On Friday afternoon, President Obama signed an order banning the sale of a U.S. company to a Chinese firm. It is only the third time since 1990 that a U.S. president has taken such an action. The action was taken pursuant to a recommendation by the Committee on Foreign Investment in the United States, an often-discussed but little-understood entity of the U.S. federal government.
Q1: What is CFIUS?
A1: The Committee on Foreign Investment in the United States (CFIUS) is an interagency body, chaired by the secretary of the treasury, that also includes the heads of numerous executive branch departments and agencies.
CFIUS was established by President Gerald Ford under executive order. In the 1980s, at a time when concern was growing about the impact of acquisitions of U.S. firms by Japan, Congress established CFIUS in legislation with a mandate of reviewing foreign investment in or acquisition of U.S. firms for national security risks. The resulting legislation, passed in 1988, was the Exon-Florio Amendment to the Defense Production Act of 1950.
More recently, Congress passed the Foreign Investment National Security Act of 2007 (FINSA), which expanded the remit of CFIUS to include critical infrastructure and added additional cabinet-level officials to the committee.
CFIUS is required by law to review foreign investments in the United States for potential risks to U.S. national security.
Q2: How does CFIUS work?
A2: CFIUS follows a rigid, legislatively prescribed timeline. Specifically, CFIUS has a 30-day review period to conduct initial examinations for all cases. If additional review and due diligence is needed, the case may enter a 45-day investigation period. At the end of those two phases, CFIUS must either certify that there are no unresolved national security concerns and approve a transaction, or it must send a transaction to the president for decision—likely with a recommendation to deny the investment. The president must make a determination within 15 days.
Q3: What did the president do on Friday?
A3: President Obama signed an order prohibiting the sale or transfer of a U.S.-based semiconductor company, AIXTRON, Inc. (whose parent company is German), to Grand Chip Investment GMBH (a German company whose parent company is Chinese).
Q4: What is the basis for the U.S. president to block a transaction between a Chinese firm and a German firm?
A4: Under U.S. law, the president of the United States has the authority to prohibit or cancel acquisitions of U.S. firms by foreign parties when the president deems the transaction may harm U.S. national security.
Q5: Has this happened before?
A5: This is only the third case ever blocked by a president under CFIUS. President George H.W. Bush issued the first presidential action under CFIUS in 1990. Bush ordered the divestiture of U.S. aerospace manufacturer MAMCO by China National Aero-Technology Import and Export Corporation (CATIC), a state-run corporation in China that produces aircraft for defense and export markets.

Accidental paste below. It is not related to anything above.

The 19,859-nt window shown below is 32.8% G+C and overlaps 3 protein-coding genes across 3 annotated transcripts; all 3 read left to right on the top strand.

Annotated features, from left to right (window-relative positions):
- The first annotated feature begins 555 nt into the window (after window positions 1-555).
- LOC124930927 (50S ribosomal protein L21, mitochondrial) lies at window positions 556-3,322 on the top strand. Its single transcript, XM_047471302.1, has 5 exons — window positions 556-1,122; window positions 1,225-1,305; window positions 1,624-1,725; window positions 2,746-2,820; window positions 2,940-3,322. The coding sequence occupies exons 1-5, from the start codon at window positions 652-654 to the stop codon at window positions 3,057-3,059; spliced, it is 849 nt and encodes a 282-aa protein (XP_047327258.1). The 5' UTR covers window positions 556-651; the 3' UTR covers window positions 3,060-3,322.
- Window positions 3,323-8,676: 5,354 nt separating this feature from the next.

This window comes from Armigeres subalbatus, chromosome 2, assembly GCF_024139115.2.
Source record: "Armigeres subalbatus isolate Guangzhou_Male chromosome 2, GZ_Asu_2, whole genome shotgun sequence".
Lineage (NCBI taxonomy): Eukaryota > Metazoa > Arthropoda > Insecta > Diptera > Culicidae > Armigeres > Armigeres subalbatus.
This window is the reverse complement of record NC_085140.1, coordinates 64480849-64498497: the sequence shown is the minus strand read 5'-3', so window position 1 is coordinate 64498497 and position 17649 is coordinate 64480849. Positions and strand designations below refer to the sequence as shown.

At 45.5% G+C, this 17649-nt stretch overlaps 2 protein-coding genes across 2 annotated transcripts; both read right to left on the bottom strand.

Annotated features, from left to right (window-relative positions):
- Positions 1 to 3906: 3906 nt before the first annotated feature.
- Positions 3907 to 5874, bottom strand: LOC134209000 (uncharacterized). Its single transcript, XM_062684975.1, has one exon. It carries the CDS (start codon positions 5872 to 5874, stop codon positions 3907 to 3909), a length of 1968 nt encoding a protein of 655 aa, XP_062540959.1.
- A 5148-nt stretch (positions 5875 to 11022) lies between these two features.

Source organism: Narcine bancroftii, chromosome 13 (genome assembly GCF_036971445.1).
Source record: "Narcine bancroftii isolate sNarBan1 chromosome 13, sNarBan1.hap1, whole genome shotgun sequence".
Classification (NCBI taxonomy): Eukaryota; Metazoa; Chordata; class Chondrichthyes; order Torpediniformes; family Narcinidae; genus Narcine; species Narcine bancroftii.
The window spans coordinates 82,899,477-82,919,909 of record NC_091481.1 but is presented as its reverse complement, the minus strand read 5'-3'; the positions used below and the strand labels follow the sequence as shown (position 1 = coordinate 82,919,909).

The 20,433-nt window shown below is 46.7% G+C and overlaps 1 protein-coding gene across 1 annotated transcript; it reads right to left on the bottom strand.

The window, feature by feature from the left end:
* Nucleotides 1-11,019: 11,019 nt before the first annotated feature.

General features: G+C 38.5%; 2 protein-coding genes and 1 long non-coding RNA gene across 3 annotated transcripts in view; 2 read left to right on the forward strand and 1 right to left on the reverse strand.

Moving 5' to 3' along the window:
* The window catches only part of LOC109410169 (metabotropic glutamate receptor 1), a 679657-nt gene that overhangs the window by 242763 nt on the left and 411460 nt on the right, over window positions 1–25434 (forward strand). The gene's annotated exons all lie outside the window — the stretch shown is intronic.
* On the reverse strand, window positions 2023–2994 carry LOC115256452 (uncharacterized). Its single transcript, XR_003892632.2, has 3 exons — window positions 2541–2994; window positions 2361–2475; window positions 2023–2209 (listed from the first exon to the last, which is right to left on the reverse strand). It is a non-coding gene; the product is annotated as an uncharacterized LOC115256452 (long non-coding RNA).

The second was an action taken by President Obama in 2012, where he ordered the divestiture of several wind farm companies from a firm, Ralls, owned by two Chinese nationals. The wind power companies acquired were close to a U.S. Navy base.
Of the 782 cases CFIUS has reviewed between 2008 and 2014, 52 required some kind of mitigation activity by the parties, 39 transactions were abandoned by the parties, and 1 reached the president and was blocked.
Q6: Only three cases have been denied, and all involve firms from China. Does this mean firms from China have a more difficult review process?
A6: No. CFIUS reviews do not focus on country of origin. The process focuses on whether a foreign government could have ownership or control of a firm in a way that could negatively impact U.S. national security.
John Schaus is a fellow with the International Security Program at the Center for Strategic and International Studies (CSIS) in Washington, D.C.
Critical Questions is produced by the Center for Strategic and International Studies (CSIS), a private, tax-exempt institution focusing on international public policy issues. Its research is nonpartisan and nonproprietary. CSIS does not take specific policy positions. Accordingly, all views, positions, and conclusions expressed in this publication should be understood to be solely those of the author(s).
© 2016 by the Center for Strategic and International Studies. All rights reserved.
The Center for Strategic and International Studies (CSIS) is a bipartisan, nonprofit organization founded in 1962 and headquartered in Washington, D.C. It seeks to advance global security and prosperity by providing strategic insights and policy solutions to decisionmakers.